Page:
SAN DIEGO — As people head to the beaches this Memorial Day weekend, South Bay beaches are closed for the time being because of a sewage-contaminated leak.

A group of people living in Coronado rallied to ask for more funding and attention to fix the issue.

“It’s going to run people away, it’s going to devastate the beach. It’s a public health emergency,” Laura Wilkinson Sinton said.

The yellow signs are still out at Coronado Beach “KEEP OUT SEWAGE CONTAMINATED WATERS.”

The City of Coronado said the source of the sewage comes from Baja California.

Now a group of people living in Coronado is demanding attention to the ongoing issue. The group wants county, state and federal leaders to listen up.

“Government all the way up and down to fix this binational problem because it can’t sit like this for four to five years. Our Navy SEALs train in this water, our children swim in this water. This is not acceptable,” Wilkinson Sinton said.

Residents worry about the health risks for them along with 3.5 million visitors a year.

“It should dilute and the sun should kill it off, but it doesn’t and it persists for weeks at a time,” fish physiologist Sandor Kaupp said. “Viral infections are easy to get it in your mouth, get it in your nose, aspirate it.”

Coronado Mayor Richard Bailey says it starts to create a “stigma in the South Bay that 12 miles of coastline are off limits, and that’s something we take very seriously in Coronado.”

In 2020, the U.S. Environmental Protection Agency committed $300 million to mitigate transboundary flow pollution. However, a project that would treat the sewage when it crosses over from the Tijuana River still needs $300 million more.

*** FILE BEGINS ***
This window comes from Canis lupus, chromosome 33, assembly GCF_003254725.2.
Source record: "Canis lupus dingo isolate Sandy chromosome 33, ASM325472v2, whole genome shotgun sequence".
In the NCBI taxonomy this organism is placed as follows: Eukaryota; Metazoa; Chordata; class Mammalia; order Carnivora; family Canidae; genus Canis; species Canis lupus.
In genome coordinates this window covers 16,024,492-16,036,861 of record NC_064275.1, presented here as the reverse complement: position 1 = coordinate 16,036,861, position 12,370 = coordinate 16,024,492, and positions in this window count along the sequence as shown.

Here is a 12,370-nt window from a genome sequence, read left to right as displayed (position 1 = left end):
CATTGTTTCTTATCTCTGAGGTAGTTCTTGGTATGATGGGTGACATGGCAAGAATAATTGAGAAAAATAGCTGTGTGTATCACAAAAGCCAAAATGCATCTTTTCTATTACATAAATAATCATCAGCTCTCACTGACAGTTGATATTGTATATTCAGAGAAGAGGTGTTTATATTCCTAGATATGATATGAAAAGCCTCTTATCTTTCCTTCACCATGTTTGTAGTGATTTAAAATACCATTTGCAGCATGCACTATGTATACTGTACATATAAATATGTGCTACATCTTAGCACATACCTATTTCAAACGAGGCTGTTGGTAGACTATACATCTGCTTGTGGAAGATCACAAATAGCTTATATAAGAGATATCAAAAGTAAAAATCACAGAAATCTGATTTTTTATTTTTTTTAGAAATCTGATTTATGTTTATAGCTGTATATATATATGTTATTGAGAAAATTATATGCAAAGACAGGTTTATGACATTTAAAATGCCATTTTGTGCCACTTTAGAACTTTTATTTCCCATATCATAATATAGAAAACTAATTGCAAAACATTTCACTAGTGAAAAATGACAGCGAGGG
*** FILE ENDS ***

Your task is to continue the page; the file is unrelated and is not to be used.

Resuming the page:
“It’s painstakingly slow, but until we see more action from federal officials, or this issue isn’t going to get solved,” Bailey said.

Coronado City Councilmember John Duncan said they have to keep the pressure on for more funding.

“City council we are small, but we can help push out the voice with our neighbors in Imperial Beach to get it to our state and federal representatives, to get it going,” Duncan said.

In order to gain back the trust of the public, Bailey says “better water quality testing” is part of it.

“That is something we are working closely with the county on what to tell residents and visitors that the water is safe,” Bailey said.

Residents argue enough is not being done fast enough.

“We are not going away. We are going to be very vocal about this problem, because as citizens we deserve no less,” Wilkinson Sinton said.

It’s unclear when Coronado Beach will reopen.